""The donor didn’t think he was inspirational enough," Bratton recalls. "He didn’t tell a story that [the donor] could feel good about." That an actual scientist would be advised to model himself after a popularizer with a packed corporate-speaking schedule struck Bratton as "frightening."
TED and its cousin events create the expectation that problems like inequality and environmental degradation can be solved without rethinking any of our underlying assumptions about society, Bratton argues. History has ended; only the apps and robots will keep getting better. Over 30 years, he says, TED "has distorted the conversation we have about technology and innovation. The uncomfortable, the ambivalent, the real difficulties we have get shunted aside.""
@dangillmor clips from my Xerox PARC launch lecture were shown: e.g. https://t.co/nZXBSC3VQE an document id: https://t.co/c4elSohNes fun
How the Source Family turned "Sex, Drugs, and Rock n' Roll" into a cult http://t.co/TyPFONQyGf http://t.co/KcqC2gA0lv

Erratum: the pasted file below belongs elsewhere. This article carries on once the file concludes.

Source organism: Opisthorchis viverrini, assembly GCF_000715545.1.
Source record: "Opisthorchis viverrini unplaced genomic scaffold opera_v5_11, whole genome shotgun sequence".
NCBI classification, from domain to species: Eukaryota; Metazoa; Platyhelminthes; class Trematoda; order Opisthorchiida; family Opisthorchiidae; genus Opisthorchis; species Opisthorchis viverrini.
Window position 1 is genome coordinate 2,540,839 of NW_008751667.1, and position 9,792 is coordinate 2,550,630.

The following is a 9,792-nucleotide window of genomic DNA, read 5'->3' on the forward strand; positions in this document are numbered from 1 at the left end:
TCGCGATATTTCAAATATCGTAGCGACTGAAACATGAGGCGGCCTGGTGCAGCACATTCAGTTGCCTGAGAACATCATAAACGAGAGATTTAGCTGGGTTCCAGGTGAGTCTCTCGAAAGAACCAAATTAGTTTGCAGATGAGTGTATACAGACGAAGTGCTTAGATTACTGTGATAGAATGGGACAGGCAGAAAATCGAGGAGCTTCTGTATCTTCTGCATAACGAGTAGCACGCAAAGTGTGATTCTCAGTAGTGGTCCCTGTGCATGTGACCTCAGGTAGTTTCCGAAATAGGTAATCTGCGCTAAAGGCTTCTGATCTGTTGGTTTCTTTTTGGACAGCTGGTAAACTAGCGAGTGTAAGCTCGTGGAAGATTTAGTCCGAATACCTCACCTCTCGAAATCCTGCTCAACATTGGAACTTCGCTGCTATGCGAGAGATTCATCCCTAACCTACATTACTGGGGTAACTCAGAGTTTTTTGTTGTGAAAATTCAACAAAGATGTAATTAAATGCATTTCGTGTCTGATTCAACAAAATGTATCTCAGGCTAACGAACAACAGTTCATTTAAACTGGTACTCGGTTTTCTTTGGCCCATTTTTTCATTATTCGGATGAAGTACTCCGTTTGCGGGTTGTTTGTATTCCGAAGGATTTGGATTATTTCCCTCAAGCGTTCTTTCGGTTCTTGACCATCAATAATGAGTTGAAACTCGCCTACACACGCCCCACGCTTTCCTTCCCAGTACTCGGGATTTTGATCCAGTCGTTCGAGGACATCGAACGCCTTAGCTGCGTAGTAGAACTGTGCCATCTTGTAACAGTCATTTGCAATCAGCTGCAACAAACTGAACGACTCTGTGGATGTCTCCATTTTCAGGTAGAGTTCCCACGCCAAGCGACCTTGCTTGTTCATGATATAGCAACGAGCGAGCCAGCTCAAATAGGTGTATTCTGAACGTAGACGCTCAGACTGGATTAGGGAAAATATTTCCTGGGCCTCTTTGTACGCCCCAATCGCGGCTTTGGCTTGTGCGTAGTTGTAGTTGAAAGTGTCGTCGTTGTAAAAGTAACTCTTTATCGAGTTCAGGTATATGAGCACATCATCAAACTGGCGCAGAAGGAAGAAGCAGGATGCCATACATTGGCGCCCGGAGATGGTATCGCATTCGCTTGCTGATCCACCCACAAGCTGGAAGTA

"Economist Andrew McAfee suggests that, yes, probably, droids will take our jobs — or at least the kinds of jobs we know now. In this far-seeing talk, he thinks through what future jobs might look like, and how to educate coming generations to hold them."
"My son, however, was opposed to the idea. “You’re not going to put that on Facebook, are you?” he demanded, flashing me the look my husband and I had long ago named his “dark and stormy.”
Yes, I told him: “You are my child, and I’m proud of you.”
“But it’s my picture,” he said. “And I don’t want it on your Facebook page.”"
"Each year, the average American spends nearly 2,000 hours working. For many, that time passes inside the three little walls of a modern cubicle.
Writer Nikil Saval explores these odd spaces—how they came to be, how they make us feel—in his new book Cubed: A Secret History of the Workplace. I spoke to Saval about the modern office, and a lightly edited transcript of our conversation follows.
Your book is, as I see it, about twin themes: the spaces we work in, and the quality or character of the work itself. Can you talk, just briefly, about the relationship between those two ideas?
I’ve found that space in an office often reflects the way power operates in a workplace: design expresses (though not in a simple way) relationships of hierarchy, control, and authority."
Fantastic news: Sylvia Mathews Burwell To Replace Sebelius As U.S. Health And Human Services Secretary http://t.co/Gjt7HY8X9t
"Just as a smartphone isn’t a PC, only smaller, VR isn’t going to be a smartphone, only attached to your face." http://t.co/osdtauPMiT